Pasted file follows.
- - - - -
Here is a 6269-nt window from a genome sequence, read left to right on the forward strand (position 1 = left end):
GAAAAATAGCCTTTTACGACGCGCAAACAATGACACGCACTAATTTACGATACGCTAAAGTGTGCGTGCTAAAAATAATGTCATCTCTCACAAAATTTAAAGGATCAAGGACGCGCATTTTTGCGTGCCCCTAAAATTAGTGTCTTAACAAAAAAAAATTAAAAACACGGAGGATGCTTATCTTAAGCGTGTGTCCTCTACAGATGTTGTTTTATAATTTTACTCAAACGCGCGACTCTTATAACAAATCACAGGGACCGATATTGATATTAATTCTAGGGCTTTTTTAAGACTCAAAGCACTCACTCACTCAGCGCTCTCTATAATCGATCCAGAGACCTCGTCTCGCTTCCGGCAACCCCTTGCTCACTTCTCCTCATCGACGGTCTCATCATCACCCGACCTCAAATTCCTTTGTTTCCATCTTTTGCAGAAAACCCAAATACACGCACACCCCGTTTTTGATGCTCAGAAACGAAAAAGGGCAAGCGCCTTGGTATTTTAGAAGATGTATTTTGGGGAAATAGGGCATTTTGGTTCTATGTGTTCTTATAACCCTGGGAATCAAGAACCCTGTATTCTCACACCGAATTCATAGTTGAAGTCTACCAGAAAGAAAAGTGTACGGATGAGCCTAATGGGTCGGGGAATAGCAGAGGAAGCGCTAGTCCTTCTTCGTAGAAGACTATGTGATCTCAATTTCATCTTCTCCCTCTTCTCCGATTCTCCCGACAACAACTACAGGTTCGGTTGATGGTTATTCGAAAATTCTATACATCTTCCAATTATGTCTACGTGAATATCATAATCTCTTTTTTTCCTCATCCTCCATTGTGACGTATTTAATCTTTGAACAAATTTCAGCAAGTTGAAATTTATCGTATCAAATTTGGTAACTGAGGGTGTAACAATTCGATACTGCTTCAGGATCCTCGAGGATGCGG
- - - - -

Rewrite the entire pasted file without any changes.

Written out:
Here is a 6269-nt window from a genome sequence, read left to right on the forward strand (position 1 = left end):
GAAAAATAGCCTTTTACGACGCGCAAACAATGACACGCACTAATTTACGATACGCTAAAGTGTGCGTGCTAAAAATAATGTCATCTCTCACAAAATTTAAAGGATCAAGGACGCGCATTTTTGCGTGCCCCTAAAATTAGTGTCTTAACAAAAAAAAATTAAAAACACGGAGGATGCTTATCTTAAGCGTGTGTCCTCTACAGATGTTGTTTTATAATTTTACTCAAACGCGCGACTCTTATAACAAATCACAGGGACCGATATTGATATTAATTCTAGGGCTTTTTTAAGACTCAAAGCACTCACTCACTCAGCGCTCTCTATAATCGATCCAGAGACCTCGTCTCGCTTCCGGCAACCCCTTGCTCACTTCTCCTCATCGACGGTCTCATCATCACCCGACCTCAAATTCCTTTGTTTCCATCTTTTGCAGAAAACCCAAATACACGCACACCCCGTTTTTGATGCTCAGAAACGAAAAAGGGCAAGCGCCTTGGTATTTTAGAAGATGTATTTTGGGGAAATAGGGCATTTTGGTTCTATGTGTTCTTATAACCCTGGGAATCAAGAACCCTGTATTCTCACACCGAATTCATAGTTGAAGTCTACCAGAAAGAAAAGTGTACGGATGAGCCTAATGGGTCGGGGAATAGCAGAGGAAGCGCTAGTCCTTCTTCGTAGAAGACTATGTGATCTCAATTTCATCTTCTCCCTCTTCTCCGATTCTCCCGACAACAACTACAGGTTCGGTTGATGGTTATTCGAAAATTCTATACATCTTCCAATTATGTCTACGTGAATATCATAATCTCTTTTTTTCCTCATCCTCCATTGTGACGTATTTAATCTTTGAACAAATTTCAGCAAGTTGAAATTTATCGTATCAAATTTGGTAACTGAGGGTGTAACAATTCGATACTGCTTCAGGATCCTCGAGGATGCGG